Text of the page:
Which brings us neatly to COP 27, the big climate conference that seems to be embarrassing the UK government. The organisers would like the UK’s new King, Charles III, to attend and he has expressed a willingness to do so, but the British government has said a very firm “no”, and the Charles of today is not in a position to order the beheading of the Prime Minister. As a result, King Charles organised a sort of mini-COP 27 inside Buckingham Palace. It’s certainly a big enough venue as well as being a poke in the eye for prime minister Rishi Sunak and his cabinet. At the real event, held in Sharm el-Sheikh, Egypt, the organisers have said there can be no back-sliding on the promise to stick to the established goal: to slash greenhouse emissions by 45 percent before 2030. But while the promises are being reiterated, Germany, Italy, the Netherlands, Greece and Hungary have all announced that they plan to extend the life of coal-fired power stations and factories and re-open these that have been recently closed, or at least lift the cap on how many hours the coal can be burned for. They don’t really have much choice. Even Austria, which in 2020 celebrated the closure of its last coal-fired plant, has announced plans to re-activate the system in the event of emergencies. Indeed, according to the International Energy Agency (IEA), coal consumption in Europe is likely to reach 8-billion tonnes in 2022, thus reversing a downward trend and matching the all-time record set in 2013, with Europe accounting for 5% of the burning.

The European Commission blames the worsening situation on Russia’s “weaponization” of energy supplies, with the switch from gas to coal taking up to three winters to complete. Meanwhile, the EU is still urging other countries to phase out coal. The West has been accused (fairly, it would seem) of hypocrisy by subsidising coal and doing much too little to phase it out. The EU is still committed on paper, at least, to cutting greenhouse gas emissions by at least 55% by the end of this decade and to become climate neutral by 2050. It’s hard to see how that can be achieved, but former Climate Action Commissioner Connie Hedegaard says she’s working with Commission colleagues in the energy and transport departments to set new climate targets for 2030. This would mean setting a 2050 “road map” towards a low-carbon economy. Of course, the EU’s objective to set 20% renewable energy targets, boosting renewable energy by 20% by 2020, was missed. What a surprise!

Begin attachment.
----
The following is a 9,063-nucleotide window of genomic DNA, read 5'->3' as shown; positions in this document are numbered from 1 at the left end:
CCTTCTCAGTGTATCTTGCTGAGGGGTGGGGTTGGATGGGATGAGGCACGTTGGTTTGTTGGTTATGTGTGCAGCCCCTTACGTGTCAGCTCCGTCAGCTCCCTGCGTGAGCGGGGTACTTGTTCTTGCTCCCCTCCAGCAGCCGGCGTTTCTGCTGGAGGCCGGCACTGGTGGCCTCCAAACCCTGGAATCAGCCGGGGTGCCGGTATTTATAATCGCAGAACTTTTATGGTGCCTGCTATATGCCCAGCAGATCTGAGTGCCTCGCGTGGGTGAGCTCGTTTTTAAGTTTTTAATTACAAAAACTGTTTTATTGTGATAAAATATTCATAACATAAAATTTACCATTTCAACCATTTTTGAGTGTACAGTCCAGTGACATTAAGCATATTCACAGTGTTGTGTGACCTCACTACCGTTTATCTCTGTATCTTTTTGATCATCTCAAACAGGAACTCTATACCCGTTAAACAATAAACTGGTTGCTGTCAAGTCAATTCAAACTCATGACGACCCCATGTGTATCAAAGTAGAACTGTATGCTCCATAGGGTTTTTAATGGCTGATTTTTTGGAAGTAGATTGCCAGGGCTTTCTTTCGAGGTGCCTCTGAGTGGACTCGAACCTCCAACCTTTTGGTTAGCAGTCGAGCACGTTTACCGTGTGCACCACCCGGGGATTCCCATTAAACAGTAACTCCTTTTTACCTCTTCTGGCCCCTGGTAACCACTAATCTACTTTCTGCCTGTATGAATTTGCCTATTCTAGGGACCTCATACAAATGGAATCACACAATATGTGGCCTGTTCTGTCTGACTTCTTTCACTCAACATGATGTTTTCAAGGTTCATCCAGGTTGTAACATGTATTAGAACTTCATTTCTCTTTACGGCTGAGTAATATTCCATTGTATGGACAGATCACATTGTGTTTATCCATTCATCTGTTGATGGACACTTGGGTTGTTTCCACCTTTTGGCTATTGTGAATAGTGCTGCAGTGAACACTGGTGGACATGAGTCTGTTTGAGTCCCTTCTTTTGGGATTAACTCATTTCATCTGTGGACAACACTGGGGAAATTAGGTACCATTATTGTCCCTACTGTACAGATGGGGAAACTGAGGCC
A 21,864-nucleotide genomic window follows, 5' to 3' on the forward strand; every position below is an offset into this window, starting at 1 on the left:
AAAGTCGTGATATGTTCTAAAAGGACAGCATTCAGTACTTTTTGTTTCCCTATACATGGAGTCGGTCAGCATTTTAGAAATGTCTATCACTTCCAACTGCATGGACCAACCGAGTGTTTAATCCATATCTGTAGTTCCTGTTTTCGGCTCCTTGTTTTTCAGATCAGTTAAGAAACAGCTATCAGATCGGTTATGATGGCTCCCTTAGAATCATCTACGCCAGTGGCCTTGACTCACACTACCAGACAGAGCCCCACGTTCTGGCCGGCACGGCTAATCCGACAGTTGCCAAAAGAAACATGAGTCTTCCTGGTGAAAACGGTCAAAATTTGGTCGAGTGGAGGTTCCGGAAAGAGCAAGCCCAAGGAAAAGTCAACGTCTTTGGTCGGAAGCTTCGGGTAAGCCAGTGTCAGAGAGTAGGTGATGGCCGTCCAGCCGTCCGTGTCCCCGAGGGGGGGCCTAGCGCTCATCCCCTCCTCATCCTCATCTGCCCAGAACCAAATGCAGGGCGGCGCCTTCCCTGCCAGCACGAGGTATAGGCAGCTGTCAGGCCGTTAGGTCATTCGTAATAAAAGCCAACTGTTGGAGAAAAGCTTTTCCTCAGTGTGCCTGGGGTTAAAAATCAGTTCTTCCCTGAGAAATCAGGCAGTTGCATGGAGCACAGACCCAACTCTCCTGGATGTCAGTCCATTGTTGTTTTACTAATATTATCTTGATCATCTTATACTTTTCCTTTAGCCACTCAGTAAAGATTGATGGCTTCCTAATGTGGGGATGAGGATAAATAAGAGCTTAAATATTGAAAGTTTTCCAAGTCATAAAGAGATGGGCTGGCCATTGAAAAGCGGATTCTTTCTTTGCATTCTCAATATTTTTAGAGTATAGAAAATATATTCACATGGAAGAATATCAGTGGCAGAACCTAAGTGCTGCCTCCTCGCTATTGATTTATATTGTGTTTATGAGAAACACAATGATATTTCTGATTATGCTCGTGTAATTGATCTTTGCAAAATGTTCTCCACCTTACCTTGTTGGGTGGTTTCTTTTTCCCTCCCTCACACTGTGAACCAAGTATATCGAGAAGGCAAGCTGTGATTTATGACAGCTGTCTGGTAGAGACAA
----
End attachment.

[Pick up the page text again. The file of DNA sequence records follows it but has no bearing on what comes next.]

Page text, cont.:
Former Climate Action Commissioner Connie Hedegaard ©

It was Samuel Johnson, the 18th century English poet, playwright, essayist, moralist, critic, biographer, editor, lexicographer and devout Anglican, who is supposed to have written: “the road to hell is paved with good intentions.” He almost certainly didn’t say that at all. He probably wrote: “Hell is full of good meanings, but heaven is full of good works”, being a devout Anglican. Intentions are laudable but fulfilling them is far from easy and is never cost-free. In any case, it doesn’t matter; off-the-cuff remarks are seldom recorded but the written word is, of course. It is a certainty that many people have set out with good intentions only to abandon them in the face of reality. As for meeting Europe’s greenhouse gas goals, it seems unlikely that we shall, or at least not in the near future: the whole idea of fixing targets is to aim at achieving them, if humanly possible. OK, so we miss them more often than we hit them, but at least we’ll know we tried. We will (if only at a very gradual snail’s pace) reduce our greenhouse gas emissions over time; everybody knows it’s the right thing to do. On a Europe-wide basis only the European Commission has the power to effect change, which it’s trying to do, but it won’t happen quickly, certainly not overnight and probably not even in my lifetime. But as long as we’re trying to head in the right direction, that must be good enough to be going on with. In real life, things are seldom perfect, but if we’re sufficiently encouraged to continue with the fight, that’ll have to do. For the time being, anyway.